By Jocelyn Selim
Learning To Speak About Cancer
A survivor broadcasts information and hope
By Jocelyn Selim
Valerie Smaldone isn’t a shy person. She is one of those few people who make unwavering eye contact. But Smaldone’s unyielding gaze is less aggressive than it is inquisitive. She demands answers, whether she is interviewing the likes of Paul McCartney or Elton John on the radio—or, one imagines, talking to her doctors.
Many more people know Smaldone by voice, a singularly melodic and clear tone, than by sight. Besides hosting a radio show in New York City from 12 p.m. to 4 p.m. every weekday, Smaldone has conducted nationally syndicated celebrity interviews. She also does voice-over work for television and radio. “People are surprised when they meet me,” she says. “They can be innocently rude sometimes—they’ll say, oh, I thought you were blonder, or younger. It can be a little bit awkward.”
In fact, Smaldone looks much younger than her 48 years. A woman who takes pride in her appearance as much as in her accomplishments—her radio show has been top-rated in one of the nation’s top markets for more than a decade—Smaldone is flawlessly put together, and one suspects she spends a lot of time in the gym. She exudes wellness as much as she seems to radiate the hustle and bustle of Times Square in Manhattan, the home of her broadcast studio.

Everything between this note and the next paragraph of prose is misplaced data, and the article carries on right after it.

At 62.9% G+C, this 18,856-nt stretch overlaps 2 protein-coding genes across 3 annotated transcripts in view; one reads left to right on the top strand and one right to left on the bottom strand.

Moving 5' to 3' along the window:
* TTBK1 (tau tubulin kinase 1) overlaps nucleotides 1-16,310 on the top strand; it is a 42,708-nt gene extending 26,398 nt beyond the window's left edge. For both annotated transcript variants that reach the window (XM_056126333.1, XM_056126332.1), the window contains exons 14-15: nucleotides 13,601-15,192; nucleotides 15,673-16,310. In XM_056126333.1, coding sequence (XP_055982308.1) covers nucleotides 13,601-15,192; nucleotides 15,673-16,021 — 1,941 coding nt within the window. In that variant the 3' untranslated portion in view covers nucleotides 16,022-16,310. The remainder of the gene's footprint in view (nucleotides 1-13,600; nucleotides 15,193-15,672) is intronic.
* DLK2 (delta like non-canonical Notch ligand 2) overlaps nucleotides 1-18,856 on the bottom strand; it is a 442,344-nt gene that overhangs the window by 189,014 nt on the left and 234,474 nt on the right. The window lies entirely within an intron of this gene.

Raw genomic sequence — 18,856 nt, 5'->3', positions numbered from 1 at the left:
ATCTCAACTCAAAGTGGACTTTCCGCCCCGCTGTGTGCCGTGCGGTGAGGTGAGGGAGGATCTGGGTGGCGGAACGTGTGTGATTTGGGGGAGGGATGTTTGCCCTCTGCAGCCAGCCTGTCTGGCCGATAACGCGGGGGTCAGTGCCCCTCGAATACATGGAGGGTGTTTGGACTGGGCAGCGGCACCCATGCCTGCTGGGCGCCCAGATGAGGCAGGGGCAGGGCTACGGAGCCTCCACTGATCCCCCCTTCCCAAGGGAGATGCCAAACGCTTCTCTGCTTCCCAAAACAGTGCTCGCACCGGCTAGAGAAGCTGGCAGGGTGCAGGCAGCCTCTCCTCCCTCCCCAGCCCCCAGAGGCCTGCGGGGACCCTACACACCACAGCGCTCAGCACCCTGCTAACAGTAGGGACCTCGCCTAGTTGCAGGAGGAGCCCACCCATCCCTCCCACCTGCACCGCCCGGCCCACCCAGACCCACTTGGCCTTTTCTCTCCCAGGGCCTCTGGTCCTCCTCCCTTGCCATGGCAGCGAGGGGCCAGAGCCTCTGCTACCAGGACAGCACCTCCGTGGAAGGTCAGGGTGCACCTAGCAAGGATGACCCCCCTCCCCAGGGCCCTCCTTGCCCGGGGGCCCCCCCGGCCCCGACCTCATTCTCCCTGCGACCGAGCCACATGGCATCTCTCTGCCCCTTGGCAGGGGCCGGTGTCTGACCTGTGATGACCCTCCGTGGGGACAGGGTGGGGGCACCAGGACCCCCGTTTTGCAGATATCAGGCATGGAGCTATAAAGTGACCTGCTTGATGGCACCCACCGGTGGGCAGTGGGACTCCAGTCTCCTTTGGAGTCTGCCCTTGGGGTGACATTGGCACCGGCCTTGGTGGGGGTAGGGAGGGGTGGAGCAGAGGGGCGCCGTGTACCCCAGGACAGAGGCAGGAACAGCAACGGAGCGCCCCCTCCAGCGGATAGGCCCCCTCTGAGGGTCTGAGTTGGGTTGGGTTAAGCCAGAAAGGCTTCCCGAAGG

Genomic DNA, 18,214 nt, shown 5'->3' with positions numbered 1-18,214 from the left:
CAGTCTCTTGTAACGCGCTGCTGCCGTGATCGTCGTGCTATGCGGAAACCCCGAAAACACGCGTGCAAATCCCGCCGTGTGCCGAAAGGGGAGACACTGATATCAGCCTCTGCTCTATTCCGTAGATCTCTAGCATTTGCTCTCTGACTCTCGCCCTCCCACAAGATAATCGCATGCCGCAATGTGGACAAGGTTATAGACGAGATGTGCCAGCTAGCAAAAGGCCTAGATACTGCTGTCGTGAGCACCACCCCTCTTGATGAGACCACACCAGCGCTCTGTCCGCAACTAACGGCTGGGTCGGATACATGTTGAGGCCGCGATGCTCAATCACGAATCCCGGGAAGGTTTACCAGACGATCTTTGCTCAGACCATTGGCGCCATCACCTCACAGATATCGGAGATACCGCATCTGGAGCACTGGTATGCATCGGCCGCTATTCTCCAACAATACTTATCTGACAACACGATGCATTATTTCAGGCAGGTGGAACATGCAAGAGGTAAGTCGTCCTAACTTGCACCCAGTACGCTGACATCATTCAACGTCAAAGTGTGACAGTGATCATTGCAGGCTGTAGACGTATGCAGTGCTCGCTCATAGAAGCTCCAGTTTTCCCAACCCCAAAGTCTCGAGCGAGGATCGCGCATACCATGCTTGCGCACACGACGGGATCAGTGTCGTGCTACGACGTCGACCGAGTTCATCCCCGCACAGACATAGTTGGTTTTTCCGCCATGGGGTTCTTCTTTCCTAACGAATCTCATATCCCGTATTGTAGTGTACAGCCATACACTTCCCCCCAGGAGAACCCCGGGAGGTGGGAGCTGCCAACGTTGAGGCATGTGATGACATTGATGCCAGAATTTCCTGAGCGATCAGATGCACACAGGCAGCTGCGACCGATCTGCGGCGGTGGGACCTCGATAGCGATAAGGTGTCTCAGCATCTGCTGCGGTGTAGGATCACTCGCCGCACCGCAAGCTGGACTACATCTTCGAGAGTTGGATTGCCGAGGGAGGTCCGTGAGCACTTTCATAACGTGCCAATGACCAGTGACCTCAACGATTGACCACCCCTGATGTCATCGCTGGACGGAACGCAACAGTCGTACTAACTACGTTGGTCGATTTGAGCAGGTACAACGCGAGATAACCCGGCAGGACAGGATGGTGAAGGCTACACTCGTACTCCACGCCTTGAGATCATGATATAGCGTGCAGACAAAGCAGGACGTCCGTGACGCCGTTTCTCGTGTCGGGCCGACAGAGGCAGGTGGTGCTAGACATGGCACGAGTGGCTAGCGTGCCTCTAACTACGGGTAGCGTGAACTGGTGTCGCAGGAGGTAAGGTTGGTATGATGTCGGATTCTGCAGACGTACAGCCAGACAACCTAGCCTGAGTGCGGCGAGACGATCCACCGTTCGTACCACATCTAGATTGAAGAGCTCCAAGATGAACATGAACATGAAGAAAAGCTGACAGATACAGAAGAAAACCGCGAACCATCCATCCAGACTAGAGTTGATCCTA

It’s difficult to picture ovarian cancer stopping Smaldone in her tracks. In April 2001, after feeling generally under the weather for a few months, she made time to see her doctor. The doctor found and removed an ovarian cyst, but he also took a sample of an abnormality from her right ovary for further testing. Smaldone wasn’t particularly concerned, until she got the phone call.
“My doctor left a message asking me to come back to his office,” says Smaldone. “That’s when I knew it was going to be bad news. They don’t ask you to come back to the office unless something is really wrong.” Smaldone wanted answers, so she left phone messages until she heard from her doctor, and then she demanded to know the test results.
At 42 years old, Smaldone had stage IC ovarian cancer. The cancer was contained in her right ovary, but her doctors told her that didn’t necessarily mean it wasn’t spreading. A woman who speaks to millions of people each day, Smaldone suddenly found herself speechless: “I was really angry, it just seemed so unfair. I take care of myself, I eat right, I exercise, I don’t even have a family history of cancer. I mean, how dare this happen to me? I was going in to have a routine cyst removed.”
Ovarian cancer is the fifth leading cause of cancer deaths among U.S. women. While it’s not as common as breast cancer, it has a sobering mortality rate: Each year about 22,000 U.S. women are diagnosed with ovarian cancer and 15,000 of them will die of the disease, largely because most cases are detected at a late stage.